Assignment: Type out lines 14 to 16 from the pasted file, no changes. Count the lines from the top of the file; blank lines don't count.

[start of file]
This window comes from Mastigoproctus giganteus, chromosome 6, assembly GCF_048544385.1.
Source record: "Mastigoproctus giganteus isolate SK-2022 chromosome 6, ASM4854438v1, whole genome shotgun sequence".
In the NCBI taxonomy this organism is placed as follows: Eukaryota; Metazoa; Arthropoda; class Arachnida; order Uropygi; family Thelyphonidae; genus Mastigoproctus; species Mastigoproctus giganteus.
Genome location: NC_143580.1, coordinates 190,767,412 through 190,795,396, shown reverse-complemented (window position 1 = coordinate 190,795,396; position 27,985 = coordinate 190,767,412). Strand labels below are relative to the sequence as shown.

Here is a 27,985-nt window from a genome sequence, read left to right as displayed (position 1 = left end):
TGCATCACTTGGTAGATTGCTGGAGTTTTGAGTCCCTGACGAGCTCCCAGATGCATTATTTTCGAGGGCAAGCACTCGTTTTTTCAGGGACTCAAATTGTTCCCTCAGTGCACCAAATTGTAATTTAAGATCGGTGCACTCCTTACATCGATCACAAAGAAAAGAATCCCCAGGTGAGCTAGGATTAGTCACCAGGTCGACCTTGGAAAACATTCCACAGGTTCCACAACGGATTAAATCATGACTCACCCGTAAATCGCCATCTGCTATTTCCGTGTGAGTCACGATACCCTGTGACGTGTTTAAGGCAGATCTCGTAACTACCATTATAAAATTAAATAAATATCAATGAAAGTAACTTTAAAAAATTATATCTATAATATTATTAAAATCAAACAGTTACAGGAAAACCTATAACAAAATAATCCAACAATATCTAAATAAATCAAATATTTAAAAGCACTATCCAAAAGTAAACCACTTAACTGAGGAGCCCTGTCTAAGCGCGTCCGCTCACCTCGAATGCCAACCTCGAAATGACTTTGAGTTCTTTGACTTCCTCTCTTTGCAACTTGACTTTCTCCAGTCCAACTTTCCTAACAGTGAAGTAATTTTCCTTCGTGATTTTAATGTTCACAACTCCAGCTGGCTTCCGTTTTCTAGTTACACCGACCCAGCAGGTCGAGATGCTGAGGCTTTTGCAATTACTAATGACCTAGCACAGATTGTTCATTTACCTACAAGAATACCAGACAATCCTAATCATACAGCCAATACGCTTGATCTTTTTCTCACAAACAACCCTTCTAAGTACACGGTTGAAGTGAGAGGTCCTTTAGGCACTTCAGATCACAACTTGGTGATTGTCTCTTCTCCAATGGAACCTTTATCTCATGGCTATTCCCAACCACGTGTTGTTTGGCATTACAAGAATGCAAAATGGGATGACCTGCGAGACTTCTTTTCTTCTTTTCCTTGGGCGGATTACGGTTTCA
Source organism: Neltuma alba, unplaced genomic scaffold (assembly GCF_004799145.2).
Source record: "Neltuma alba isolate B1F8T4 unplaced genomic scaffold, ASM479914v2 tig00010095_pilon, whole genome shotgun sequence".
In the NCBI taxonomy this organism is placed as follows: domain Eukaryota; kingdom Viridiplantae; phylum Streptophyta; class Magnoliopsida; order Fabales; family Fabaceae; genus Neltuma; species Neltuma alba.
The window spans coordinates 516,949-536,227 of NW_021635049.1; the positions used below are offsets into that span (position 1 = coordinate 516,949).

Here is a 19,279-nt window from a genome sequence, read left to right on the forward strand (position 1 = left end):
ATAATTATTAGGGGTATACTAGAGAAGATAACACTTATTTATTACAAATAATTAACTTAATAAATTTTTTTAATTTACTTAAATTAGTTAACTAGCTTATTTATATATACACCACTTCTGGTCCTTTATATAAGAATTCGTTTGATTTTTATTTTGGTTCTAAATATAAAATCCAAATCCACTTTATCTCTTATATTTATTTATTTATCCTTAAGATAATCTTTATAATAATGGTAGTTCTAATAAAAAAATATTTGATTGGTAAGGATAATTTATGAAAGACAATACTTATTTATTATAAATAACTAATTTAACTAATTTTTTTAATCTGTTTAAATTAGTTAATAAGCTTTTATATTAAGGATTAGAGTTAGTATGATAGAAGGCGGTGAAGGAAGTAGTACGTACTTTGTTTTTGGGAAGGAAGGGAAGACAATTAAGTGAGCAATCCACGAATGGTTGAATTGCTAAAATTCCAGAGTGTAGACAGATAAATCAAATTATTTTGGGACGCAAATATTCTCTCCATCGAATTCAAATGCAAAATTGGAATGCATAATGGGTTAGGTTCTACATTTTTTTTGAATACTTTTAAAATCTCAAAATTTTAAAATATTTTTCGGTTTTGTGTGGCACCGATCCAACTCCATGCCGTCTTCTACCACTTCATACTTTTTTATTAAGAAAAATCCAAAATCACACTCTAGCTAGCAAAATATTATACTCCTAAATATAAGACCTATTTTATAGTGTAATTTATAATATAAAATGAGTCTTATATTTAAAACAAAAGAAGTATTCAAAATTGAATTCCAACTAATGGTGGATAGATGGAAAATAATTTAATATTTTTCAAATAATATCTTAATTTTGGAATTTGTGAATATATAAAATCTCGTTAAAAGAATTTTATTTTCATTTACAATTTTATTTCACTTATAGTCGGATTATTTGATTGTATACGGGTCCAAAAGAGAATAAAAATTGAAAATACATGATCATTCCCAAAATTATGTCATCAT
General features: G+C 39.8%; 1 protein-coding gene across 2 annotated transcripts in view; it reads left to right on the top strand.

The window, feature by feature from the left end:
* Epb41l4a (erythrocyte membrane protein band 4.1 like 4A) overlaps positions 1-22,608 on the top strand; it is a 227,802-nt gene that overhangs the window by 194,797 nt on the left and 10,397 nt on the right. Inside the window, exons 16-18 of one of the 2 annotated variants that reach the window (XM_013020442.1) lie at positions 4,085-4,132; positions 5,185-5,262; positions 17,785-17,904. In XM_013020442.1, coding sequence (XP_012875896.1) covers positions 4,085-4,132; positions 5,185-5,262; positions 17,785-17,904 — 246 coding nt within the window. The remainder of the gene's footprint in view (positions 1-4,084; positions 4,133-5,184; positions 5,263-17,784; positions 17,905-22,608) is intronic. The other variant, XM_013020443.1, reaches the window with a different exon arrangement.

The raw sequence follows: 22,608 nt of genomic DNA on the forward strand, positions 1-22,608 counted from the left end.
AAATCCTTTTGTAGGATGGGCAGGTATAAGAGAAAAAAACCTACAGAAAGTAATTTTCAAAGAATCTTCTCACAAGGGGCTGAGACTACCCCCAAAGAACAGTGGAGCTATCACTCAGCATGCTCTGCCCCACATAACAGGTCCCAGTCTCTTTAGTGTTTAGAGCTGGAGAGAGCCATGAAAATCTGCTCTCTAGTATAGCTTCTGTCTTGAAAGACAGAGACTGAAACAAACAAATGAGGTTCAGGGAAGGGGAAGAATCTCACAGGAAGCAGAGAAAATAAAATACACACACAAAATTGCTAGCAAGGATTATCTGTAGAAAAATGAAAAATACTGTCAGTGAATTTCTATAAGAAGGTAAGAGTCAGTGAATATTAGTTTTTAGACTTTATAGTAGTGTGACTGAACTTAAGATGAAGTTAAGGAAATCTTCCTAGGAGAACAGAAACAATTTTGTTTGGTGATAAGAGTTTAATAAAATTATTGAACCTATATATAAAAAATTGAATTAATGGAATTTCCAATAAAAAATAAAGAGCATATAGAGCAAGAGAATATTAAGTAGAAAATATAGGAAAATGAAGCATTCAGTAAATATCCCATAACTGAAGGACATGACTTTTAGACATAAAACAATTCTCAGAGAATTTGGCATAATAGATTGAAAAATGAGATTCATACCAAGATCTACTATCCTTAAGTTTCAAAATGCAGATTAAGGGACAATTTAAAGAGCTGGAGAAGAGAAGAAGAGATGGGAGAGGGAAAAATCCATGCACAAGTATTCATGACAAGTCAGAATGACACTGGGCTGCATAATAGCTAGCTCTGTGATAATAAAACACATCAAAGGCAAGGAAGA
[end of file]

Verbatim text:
The window, feature by feature from the left end:
* Epb41l4a (erythrocyte membrane protein band 4.1 like 4A) overlaps positions 1-22,608 on the top strand; it is a 227,802-nt gene that overhangs the window by 194,797 nt on the left and 10,397 nt on the right. Inside the window, exons 16-18 of one of the 2 annotated variants that reach the window (XM_013020442.1) lie at positions 4,085-4,132; positions 5,185-5,262; positions 17,785-17,904. In XM_013020442.1, coding sequence (XP_012875896.1) covers positions 4,085-4,132; positions 5,185-5,262; positions 17,785-17,904 — 246 coding nt within the window. The remainder of the gene's footprint in view (positions 1-4,084; positions 4,133-5,184; positions 5,263-17,784; positions 17,905-22,608) is intronic. The other variant, XM_013020443.1, reaches the window with a different exon arrangement.

The raw sequence follows: 22,608 nt of genomic DNA on the forward strand, positions 1-22,608 counted from the left end.